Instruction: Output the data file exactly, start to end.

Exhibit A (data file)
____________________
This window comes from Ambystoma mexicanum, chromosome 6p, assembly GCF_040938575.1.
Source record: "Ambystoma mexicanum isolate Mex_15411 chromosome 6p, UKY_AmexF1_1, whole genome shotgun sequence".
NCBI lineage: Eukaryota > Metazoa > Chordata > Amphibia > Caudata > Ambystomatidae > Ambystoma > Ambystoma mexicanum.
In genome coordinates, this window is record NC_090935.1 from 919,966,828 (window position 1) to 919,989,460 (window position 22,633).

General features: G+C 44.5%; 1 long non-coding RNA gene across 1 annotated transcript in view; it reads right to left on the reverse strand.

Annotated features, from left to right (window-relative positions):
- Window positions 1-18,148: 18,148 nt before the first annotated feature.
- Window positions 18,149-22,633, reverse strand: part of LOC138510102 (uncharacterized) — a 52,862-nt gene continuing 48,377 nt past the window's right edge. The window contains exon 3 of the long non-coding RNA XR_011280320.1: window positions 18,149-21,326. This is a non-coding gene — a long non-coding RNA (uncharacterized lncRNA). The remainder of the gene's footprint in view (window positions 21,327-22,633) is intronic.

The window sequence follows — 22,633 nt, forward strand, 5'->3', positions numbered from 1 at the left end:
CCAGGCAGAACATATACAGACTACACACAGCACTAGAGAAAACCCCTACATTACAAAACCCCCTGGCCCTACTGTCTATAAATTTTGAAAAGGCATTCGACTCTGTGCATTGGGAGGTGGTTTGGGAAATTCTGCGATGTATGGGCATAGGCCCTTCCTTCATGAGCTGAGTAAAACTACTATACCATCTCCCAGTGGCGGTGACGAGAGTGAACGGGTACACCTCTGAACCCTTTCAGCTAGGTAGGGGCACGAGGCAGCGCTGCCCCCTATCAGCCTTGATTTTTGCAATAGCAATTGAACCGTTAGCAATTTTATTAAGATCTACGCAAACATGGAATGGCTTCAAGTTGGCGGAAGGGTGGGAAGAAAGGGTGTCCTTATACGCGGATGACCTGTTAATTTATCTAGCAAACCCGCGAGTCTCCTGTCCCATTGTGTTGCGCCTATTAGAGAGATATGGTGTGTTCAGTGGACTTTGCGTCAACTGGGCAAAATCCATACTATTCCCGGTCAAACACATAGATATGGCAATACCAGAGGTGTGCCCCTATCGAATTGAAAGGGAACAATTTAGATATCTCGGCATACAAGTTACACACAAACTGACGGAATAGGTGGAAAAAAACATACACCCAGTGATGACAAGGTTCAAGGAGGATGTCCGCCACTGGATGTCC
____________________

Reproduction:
This window comes from Ambystoma mexicanum, chromosome 6p, assembly GCF_040938575.1.
Source record: "Ambystoma mexicanum isolate Mex_15411 chromosome 6p, UKY_AmexF1_1, whole genome shotgun sequence".
NCBI lineage: Eukaryota > Metazoa > Chordata > Amphibia > Caudata > Ambystomatidae > Ambystoma > Ambystoma mexicanum.
In genome coordinates, this window is record NC_090935.1 from 919,966,828 (window position 1) to 919,989,460 (window position 22,633).

General features: G+C 44.5%; 1 long non-coding RNA gene across 1 annotated transcript in view; it reads right to left on the reverse strand.

Annotated features, from left to right (window-relative positions):
- Window positions 1-18,148: 18,148 nt before the first annotated feature.
- Window positions 18,149-22,633, reverse strand: part of LOC138510102 (uncharacterized) — a 52,862-nt gene continuing 48,377 nt past the window's right edge. The window contains exon 3 of the long non-coding RNA XR_011280320.1: window positions 18,149-21,326. This is a non-coding gene — a long non-coding RNA (uncharacterized lncRNA). The remainder of the gene's footprint in view (window positions 21,327-22,633) is intronic.

The window sequence follows — 22,633 nt, forward strand, 5'->3', positions numbered from 1 at the left end:
CCAGGCAGAACATATACAGACTACACACAGCACTAGAGAAAACCCCTACATTACAAAACCCCCTGGCCCTACTGTCTATAAATTTTGAAAAGGCATTCGACTCTGTGCATTGGGAGGTGGTTTGGGAAATTCTGCGATGTATGGGCATAGGCCCTTCCTTCATGAGCTGAGTAAAACTACTATACCATCTCCCAGTGGCGGTGACGAGAGTGAACGGGTACACCTCTGAACCCTTTCAGCTAGGTAGGGGCACGAGGCAGCGCTGCCCCCTATCAGCCTTGATTTTTGCAATAGCAATTGAACCGTTAGCAATTTTATTAAGATCTACGCAAACATGGAATGGCTTCAAGTTGGCGGAAGGGTGGGAAGAAAGGGTGTCCTTATACGCGGATGACCTGTTAATTTATCTAGCAAACCCGCGAGTCTCCTGTCCCATTGTGTTGCGCCTATTAGAGAGATATGGTGTGTTCAGTGGACTTTGCGTCAACTGGGCAAAATCCATACTATTCCCGGTCAAACACATAGATATGGCAATACCAGAGGTGTGCCCCTATCGAATTGAAAGGGAACAATTTAGATATCTCGGCATACAAGTTACACACAAACTGACGGAATAGGTGGAAAAAAACATACACCCAGTGATGACAAGGTTCAAGGAGGATGTCCGCCACTGGATGTCC